• On fruit trees and shrubs. Overwintering aphid eggs can be destroyed by using a plant oil winter wash (organic e.g. Vitax Winter Tree Wash). This can be used when the buds are fully dormant in November-early February on a dry frost-free day. Plant oil winter washes are less likely to be detrimental to natural enemies and can mean that spring sprays are unnecessary 
  • Organic sprays, such as natural pyrethrum (e.g. Bug Clear Gun for Fruit & Veg, Neudorff Bug Free Bug and Larvae Killer), fatty acids (e.g. Solabiol Bug Free, Doff Greenfly & Blackfly Killer) or plant oils (e.g. Vitax Plant Guard Pest & Disease Control, Bug Clear for Fruit and Veg) can give good control of aphids. These pesticides have a very short persistence and so may require reapplication to keep aphid numbers in check. Plant oil and fatty acid products are less likely to affect larger insects such as ladybird adults
  • Plant invigorators combine nutrients to stimulate plant growth with surfactants or fatty acids that have a physical mode of action against aphids (e.g. Ecofective Bug Control, RHS Bug and Mildew Control, SB Plant Invigorator and Westland Resolva Natural Power Bug & Mildew). These products contain some synthetic ingredients and so are not considered organic.
  • More persistent contact-action insecticides include the synthetic pyrethroids lambda-cyhalothrin (e.g. Westland Resolva Bug Killer), deltamethrin (e.g. Provanto Ultimate Fruit & Vegetable Bug Killer, Provanto Sprayday Greenfly Killer) and cypermethrin (e.g. Py Bug Killer)

Follow label instructions when using pesticides. On edible plants make sure the food plant is listed on the label and follow instructions on maximum number of applications, spray interval and harvest interval
Plants in flower should not be sprayed due to the danger to bees and other pollinating insects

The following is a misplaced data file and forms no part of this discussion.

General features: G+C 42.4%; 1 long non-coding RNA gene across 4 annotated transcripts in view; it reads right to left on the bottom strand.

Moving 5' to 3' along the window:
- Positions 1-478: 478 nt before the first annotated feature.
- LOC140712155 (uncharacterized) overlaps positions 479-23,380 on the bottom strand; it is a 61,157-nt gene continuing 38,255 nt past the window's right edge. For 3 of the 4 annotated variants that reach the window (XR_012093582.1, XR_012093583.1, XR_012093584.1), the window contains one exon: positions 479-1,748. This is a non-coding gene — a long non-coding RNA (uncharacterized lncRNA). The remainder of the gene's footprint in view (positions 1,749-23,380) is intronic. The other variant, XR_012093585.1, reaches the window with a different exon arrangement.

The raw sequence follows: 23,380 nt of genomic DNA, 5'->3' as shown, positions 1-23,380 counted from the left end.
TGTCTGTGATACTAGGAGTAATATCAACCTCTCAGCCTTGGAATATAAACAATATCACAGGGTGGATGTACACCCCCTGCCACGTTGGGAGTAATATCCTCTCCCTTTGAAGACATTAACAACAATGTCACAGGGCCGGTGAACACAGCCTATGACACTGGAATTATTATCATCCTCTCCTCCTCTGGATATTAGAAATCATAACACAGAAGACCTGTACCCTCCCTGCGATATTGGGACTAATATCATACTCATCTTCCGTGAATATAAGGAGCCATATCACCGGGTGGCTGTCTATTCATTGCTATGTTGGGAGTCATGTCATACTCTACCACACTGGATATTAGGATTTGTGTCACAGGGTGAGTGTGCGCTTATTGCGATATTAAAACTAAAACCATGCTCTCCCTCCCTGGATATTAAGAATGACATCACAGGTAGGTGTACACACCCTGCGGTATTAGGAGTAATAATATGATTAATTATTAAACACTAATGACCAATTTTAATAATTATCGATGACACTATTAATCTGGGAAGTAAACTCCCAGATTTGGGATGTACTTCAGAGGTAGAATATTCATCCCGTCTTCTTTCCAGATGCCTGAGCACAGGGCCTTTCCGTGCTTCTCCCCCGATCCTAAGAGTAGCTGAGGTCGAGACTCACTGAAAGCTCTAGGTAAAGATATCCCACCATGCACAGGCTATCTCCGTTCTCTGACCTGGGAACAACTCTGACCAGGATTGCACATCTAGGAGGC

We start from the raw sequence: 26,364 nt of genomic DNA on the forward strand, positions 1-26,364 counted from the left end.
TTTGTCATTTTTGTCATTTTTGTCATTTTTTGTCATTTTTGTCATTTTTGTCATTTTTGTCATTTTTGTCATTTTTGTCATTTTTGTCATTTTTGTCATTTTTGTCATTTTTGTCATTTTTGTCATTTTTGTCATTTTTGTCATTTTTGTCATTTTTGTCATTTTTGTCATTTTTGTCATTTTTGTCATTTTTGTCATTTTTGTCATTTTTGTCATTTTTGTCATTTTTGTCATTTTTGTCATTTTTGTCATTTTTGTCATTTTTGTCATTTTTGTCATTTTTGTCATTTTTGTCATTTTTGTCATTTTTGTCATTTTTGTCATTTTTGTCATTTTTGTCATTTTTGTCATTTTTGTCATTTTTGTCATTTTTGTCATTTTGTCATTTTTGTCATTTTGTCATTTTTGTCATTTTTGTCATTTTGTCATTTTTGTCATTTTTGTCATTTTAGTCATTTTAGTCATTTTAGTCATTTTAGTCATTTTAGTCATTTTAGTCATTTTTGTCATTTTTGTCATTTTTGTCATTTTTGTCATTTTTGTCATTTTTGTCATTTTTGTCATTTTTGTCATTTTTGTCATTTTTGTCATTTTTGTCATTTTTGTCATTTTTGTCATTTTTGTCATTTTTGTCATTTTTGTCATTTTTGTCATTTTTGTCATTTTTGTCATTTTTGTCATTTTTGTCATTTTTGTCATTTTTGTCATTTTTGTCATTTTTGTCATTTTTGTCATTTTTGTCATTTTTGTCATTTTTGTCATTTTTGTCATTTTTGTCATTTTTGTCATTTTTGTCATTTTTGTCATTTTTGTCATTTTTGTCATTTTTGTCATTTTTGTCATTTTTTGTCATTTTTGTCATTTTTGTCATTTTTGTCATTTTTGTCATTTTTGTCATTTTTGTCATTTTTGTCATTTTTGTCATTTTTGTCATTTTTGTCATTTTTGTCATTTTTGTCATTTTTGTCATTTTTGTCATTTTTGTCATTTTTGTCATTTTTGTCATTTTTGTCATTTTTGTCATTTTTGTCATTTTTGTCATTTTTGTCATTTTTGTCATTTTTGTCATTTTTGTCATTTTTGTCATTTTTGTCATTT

Inclusion of a pesticide product does not indicate a recommendation or endorsement by RHS Gardening Advice. It is a list of products currently available to the home gardener

Download

Pesticides for gardeners (pdf document)

Biology

Rosy apple aphid overwinters on apple trees as eggs that are laid in autumn in bark crevices and around the buds on the shoots. These eggs hatch in spring as the leaves begin to emerge from the buds. While sucking sap, the aphids secrete chemicals into the foliage and fruitlets, which cause the distorted growth.

Several generations of wingless aphids develop between bud burst and early summer. During June-July, winged forms of the aphid develop that migrate away to wild flowers known as plantains, Plantago species, where they spend the rest of the summer. Populations on apple die out during the summer but there is a return migration from plantains in autumn when overwintering eggs are produced.

Join the RHS today and get 12 months for the price of 9

Join now

Gardeners' calendar

Find out what to do this month with our gardeners' calendar

Advice from the RHS

You may also like

Get involved

The Royal Horticultural Society is the UK’s leading gardening charity. We aim to enrich everyone’s life through plants, and make the UK a greener and more beautiful place.